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I've done 65 hires on Upwork and spent $20k+ on the platform, though not all were software contractors. I've had some fantastic hires from the platform, but I've also had lots of duds that wasted my time and money.

There’s one underlying maxim that governs my hiring philosophy for any skilled position:

* Talented people choose their employers selectively

Some employers force freelancers through tedious and time-consuming hoops without pay. They assume that contractors are so desperate for work that you can demand anything you want from them by dangling the mere potential for a job, but they're actually just filtering out talented candidates.

Maintain expectations that it will take you several months to save time by hiring a contractor. The more complex the work, the longer it will take before you come out ahead on your time investment. The easiest jobs I've outsourced have been for UI tasks, where it's either correct or not. Finding a general skills developer is much harder. Outsourcing requires a lot of up-front effort in the form of writing job postings, writing thorough, clear specifications for what you want, interviewing candidates, and reviewing work. Once you find someone good and find a good rhythm with them, it's a great way to save yourself time, but you're likely to find a lot of bad candidates first.

The #1 thing I look for in any candidate is communication. Miscommunications are extremely expensive. Avoid candidates who ask vague questions or need re-explanation of things you've explained clearly. The best people I've hired tend to be people who are highly specific and detailed in their communication.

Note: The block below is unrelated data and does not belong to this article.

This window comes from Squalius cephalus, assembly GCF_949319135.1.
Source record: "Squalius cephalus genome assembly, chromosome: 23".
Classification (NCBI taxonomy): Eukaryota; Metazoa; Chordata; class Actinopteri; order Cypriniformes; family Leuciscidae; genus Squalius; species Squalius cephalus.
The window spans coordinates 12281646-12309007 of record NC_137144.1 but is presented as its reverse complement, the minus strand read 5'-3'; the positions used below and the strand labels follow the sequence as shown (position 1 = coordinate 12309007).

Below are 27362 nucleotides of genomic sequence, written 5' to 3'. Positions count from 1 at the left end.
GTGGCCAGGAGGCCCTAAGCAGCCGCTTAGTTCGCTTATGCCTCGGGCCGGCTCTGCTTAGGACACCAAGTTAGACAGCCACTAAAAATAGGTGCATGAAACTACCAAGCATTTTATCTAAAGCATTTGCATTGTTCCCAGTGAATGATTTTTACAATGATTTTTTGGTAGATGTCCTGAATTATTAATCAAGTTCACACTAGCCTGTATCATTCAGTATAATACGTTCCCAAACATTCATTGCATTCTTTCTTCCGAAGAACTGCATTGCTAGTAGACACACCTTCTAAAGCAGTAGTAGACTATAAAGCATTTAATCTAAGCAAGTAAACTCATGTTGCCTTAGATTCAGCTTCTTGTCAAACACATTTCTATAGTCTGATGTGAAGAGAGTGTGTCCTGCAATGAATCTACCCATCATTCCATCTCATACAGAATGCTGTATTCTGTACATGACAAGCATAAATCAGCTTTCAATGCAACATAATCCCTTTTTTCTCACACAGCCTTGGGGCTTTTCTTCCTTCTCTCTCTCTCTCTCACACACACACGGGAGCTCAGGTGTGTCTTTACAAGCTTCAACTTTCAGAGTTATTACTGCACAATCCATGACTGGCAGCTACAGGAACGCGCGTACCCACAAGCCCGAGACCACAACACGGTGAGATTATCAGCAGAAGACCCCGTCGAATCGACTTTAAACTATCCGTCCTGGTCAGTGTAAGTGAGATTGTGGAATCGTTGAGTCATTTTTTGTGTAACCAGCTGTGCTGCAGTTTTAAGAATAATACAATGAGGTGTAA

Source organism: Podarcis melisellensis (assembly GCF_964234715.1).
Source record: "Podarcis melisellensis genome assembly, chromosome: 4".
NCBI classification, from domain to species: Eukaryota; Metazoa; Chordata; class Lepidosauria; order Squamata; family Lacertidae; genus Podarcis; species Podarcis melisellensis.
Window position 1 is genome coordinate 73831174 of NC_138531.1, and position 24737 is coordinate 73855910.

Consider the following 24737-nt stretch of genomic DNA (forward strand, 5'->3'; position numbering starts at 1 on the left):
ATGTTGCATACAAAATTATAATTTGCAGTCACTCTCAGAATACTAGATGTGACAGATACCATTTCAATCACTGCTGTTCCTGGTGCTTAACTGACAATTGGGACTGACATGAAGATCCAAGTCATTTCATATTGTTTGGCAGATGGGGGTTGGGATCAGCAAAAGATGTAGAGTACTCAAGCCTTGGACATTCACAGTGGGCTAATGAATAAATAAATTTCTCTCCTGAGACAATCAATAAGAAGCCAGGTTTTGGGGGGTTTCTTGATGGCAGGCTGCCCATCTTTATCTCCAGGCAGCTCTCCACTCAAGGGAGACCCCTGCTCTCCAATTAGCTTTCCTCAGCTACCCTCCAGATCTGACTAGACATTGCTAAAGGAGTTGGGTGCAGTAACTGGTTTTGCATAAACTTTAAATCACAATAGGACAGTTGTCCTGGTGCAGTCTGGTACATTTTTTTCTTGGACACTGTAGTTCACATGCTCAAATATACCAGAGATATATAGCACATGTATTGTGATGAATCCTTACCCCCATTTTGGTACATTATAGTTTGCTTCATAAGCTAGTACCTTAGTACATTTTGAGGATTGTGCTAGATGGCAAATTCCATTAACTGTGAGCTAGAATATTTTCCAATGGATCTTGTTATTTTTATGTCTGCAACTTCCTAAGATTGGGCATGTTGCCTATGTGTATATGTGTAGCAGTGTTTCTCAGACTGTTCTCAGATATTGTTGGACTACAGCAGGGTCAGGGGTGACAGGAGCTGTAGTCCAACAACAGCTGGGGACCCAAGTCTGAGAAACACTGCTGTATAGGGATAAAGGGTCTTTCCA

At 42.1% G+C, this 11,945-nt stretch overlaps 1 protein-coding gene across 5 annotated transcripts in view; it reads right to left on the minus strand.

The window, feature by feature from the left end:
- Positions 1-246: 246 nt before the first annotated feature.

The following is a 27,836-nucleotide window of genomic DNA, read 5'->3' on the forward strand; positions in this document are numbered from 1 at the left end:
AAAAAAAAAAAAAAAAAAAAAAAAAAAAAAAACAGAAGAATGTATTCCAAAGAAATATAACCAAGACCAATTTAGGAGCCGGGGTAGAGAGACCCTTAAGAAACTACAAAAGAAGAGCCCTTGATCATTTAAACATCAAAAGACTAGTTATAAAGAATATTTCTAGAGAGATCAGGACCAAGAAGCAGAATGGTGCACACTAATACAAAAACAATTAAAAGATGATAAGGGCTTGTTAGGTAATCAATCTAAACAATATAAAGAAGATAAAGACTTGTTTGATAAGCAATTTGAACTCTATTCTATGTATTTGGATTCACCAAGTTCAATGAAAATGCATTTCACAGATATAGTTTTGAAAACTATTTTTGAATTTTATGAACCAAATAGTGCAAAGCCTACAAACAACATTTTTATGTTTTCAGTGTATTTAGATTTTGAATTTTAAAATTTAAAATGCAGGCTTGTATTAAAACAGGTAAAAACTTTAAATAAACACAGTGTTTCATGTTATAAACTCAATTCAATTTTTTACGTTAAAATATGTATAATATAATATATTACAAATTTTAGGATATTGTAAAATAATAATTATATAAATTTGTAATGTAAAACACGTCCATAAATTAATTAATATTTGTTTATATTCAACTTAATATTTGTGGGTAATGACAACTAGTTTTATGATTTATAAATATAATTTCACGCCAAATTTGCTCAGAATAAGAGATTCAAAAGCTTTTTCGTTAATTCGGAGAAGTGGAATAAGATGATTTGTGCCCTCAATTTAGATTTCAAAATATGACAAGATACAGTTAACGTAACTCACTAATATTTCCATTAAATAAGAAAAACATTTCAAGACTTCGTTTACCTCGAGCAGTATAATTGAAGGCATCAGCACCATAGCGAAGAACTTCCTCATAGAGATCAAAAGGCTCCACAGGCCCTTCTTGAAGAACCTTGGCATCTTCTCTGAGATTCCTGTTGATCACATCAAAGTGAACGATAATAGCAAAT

Take ratings with a grain of salt. On platforms like Upwork or Fiverr, most of the people are hiring for things they don't know how to do themselves, so a terrible freelance programmer might have a 4.9 rating because their clients can't tell that they produce code that's hacky and unmaintainable. Similarly, some legitimately good freelancers have dings on their record from unreasonable clients who gave them a 1.0 rating because the freelancer refused to do extra unpaid work.

Resist the temptation to hire cheap contractors. You'll always get bids that are tantalizingly low (like $12/hr for "senior-level" Python development), but they often can't deliver what you ask for with reasonable quality. The freelancers who are good can command a good wage. With the bargain basement freelancers, you'll spend so much time managing them and fixing their work that you won't save time overall.

Finally, start small. Don't hire someone to build an entire mobile app from scratch; it's far too complicated. Start with a job that should take a few hours (and set a cap on their hours so there are no miscommunications). As you get into a groove of working well with your freelancer, gradually give them more hours and more complex tasks.

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